Common Vulnerabilities Exposure (CVE)

Dec 18, 2020

Organizations and business enterprises are bound by many regulations and industry standards to always monitor their networks and systems. All potential threats and risks that may come from malicious activities are managed effectively. In order to do this, all business operations must be streamlined. Companies utilize many products to achieve this integration. However, this makes monitoring for vulnerabilities difficult because of the complexity of various tools.

The best way organizations can protect their software, operations and processes is to create metrics and baselines and apply them across the company to evaluate the level of their security. Since technology keeps progressing, the threats that come with it also change. This means the techniques that organizations use to keep their software, networks and data safe also needs to evolve. 

Nowadays, enterprises do not depend on a single framework. Most use a wide range of products to streamline their business operations. The only way monitoring for new security vulnerabilities across a wide range of tools can offer security protection is if they create effective metrics and baselines that will help them measure security. Based on this, Common Vulnerability and Exposures (CVE) is one method enterprises can use to track security issues across multiple networks, software and systems to gain a holistic view of their cybersecurity risks.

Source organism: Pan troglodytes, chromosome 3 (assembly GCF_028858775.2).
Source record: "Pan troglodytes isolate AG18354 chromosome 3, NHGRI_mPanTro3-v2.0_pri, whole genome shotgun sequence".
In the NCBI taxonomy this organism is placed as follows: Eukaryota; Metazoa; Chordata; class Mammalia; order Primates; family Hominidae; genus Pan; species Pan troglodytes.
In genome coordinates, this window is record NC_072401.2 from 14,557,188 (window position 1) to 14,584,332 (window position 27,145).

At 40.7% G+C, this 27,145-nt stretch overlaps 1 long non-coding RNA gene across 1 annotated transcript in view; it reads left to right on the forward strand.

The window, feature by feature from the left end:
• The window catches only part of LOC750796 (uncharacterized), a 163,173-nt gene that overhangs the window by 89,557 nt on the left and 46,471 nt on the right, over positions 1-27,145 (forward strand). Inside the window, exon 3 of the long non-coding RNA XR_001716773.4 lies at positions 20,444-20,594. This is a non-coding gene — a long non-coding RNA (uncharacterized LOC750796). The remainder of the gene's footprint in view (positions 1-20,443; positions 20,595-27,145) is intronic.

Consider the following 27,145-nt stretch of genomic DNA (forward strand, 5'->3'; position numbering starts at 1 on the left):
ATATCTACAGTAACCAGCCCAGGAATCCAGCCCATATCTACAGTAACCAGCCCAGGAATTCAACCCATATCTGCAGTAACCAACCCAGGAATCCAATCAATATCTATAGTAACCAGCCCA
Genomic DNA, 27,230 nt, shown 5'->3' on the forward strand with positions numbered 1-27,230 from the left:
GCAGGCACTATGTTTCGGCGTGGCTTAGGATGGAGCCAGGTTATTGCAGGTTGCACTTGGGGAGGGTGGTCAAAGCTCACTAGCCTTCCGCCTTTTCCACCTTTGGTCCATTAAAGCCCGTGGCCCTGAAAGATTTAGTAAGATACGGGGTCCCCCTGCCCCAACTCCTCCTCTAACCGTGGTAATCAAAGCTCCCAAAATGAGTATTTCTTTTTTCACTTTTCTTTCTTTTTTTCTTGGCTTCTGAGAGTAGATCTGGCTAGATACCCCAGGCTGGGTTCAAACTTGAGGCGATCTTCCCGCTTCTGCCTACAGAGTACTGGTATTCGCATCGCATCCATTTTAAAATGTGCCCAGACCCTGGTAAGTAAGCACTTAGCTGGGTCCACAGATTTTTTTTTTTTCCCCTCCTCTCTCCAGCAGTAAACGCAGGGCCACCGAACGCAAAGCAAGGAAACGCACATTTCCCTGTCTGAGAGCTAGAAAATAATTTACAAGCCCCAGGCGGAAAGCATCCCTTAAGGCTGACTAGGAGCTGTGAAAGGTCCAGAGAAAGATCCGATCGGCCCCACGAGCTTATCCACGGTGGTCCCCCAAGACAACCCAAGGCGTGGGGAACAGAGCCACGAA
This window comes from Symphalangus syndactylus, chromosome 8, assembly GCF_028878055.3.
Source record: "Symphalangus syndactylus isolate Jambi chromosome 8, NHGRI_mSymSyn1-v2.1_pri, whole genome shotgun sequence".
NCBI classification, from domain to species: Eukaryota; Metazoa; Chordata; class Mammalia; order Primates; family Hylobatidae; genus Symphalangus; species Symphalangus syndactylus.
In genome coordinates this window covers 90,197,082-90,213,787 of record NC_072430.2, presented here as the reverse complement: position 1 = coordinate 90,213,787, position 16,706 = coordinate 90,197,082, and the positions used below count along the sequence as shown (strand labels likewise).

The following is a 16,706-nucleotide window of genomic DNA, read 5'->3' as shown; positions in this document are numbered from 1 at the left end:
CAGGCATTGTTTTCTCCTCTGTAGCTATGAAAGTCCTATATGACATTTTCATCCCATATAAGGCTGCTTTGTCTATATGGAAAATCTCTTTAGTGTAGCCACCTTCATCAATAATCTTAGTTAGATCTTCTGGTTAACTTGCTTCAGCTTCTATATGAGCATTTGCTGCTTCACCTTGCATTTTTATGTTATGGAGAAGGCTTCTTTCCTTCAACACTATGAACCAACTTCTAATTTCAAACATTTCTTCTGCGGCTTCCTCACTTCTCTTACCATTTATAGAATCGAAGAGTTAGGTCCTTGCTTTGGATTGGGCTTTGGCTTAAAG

How do Companies Check their Security Vulnerabilities Exposure?

The Common Vulnerabilities and Exposures (CVE) list is known as the dictionary for all system, software and network vulnerabilities. It’s a standardized naming convention created for organizations to share and view information about new risks. It also has information that will assist them to create baselines for their current processes, which helps to evaluate cybersecurity services and tools. It will also help in knowing how effective they are. 

A Common Vulnerabilities Exposure is a single identifier that has been applied to a single exposure with a standardized description. It’s considered a reliable way to improve the security of companies. CVE creates a common language that’s used for different tools and databases. It also supports operations and creates a basis to assess different databases and services. It’s certified and available for free to all companies. 

An Example of Security Vulnerabilities Exposure

In a company, employees may get the option to select between operating systems such as Windows or Mac for their computers. If the organization does not make use of the CVE List, the IT department will have to reconcile every vulnerability that comes with Microsoft and Apple. This means the members of the team will have to monitor for new vulnerabilities for individual operating systems, and then reconcile them and update the software. 

With the CVE list, there is no reconciliation. This way, the security patching process gets streamlined. Once the names of vulnerabilities have been standardized, it will be easier to prioritize the security patches and focus on the ones that have the same CVE, regardless if it’s Microsoft or Apple products.

The Objective of CVE

The main reason CVE was created is to make sharing information and knowledge about all known vulnerabilities easier for companies. This offers organizations access to professional knowledge and ways they can protect their networks and processes from vulnerabilities. Each exposure has a unique identifier, which is a standard all over the world.